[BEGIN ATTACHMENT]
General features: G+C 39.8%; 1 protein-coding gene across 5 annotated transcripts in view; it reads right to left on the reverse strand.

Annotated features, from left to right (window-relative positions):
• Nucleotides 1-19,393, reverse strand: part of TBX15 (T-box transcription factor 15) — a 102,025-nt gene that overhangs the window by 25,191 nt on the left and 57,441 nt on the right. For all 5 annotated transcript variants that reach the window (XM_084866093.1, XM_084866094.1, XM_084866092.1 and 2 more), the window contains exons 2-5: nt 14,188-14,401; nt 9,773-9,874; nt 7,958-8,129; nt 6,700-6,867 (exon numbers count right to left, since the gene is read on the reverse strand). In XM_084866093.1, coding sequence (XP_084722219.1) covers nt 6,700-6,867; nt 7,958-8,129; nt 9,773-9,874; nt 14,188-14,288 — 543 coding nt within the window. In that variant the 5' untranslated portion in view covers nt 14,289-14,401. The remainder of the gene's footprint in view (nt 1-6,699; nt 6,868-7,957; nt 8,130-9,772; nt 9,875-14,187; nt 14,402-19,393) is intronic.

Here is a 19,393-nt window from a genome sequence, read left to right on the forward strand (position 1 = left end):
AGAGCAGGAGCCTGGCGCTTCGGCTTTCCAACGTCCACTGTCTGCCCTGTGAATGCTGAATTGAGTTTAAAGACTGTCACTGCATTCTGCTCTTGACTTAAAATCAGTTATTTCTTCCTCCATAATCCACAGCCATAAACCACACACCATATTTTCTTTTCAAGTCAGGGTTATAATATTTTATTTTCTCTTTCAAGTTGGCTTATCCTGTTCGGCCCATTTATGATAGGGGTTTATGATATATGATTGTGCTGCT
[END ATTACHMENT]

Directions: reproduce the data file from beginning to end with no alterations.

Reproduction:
General features: G+C 39.8%; 1 protein-coding gene across 5 annotated transcripts in view; it reads right to left on the reverse strand.

Annotated features, from left to right (window-relative positions):
• Nucleotides 1-19,393, reverse strand: part of TBX15 (T-box transcription factor 15) — a 102,025-nt gene that overhangs the window by 25,191 nt on the left and 57,441 nt on the right. For all 5 annotated transcript variants that reach the window (XM_084866093.1, XM_084866094.1, XM_084866092.1 and 2 more), the window contains exons 2-5: nt 14,188-14,401; nt 9,773-9,874; nt 7,958-8,129; nt 6,700-6,867 (exon numbers count right to left, since the gene is read on the reverse strand). In XM_084866093.1, coding sequence (XP_084722219.1) covers nt 6,700-6,867; nt 7,958-8,129; nt 9,773-9,874; nt 14,188-14,288 — 543 coding nt within the window. In that variant the 5' untranslated portion in view covers nt 14,289-14,401. The remainder of the gene's footprint in view (nt 1-6,699; nt 6,868-7,957; nt 8,130-9,772; nt 9,875-14,187; nt 14,402-19,393) is intronic.

Here is a 19,393-nt window from a genome sequence, read left to right on the forward strand (position 1 = left end):
AGAGCAGGAGCCTGGCGCTTCGGCTTTCCAACGTCCACTGTCTGCCCTGTGAATGCTGAATTGAGTTTAAAGACTGTCACTGCATTCTGCTCTTGACTTAAAATCAGTTATTTCTTCCTCCATAATCCACAGCCATAAACCACACACCATATTTTCTTTTCAAGTCAGGGTTATAATATTTTATTTTCTCTTTCAAGTTGGCTTATCCTGTTCGGCCCATTTATGATAGGGGTTTATGATATATGATTGTGCTGCT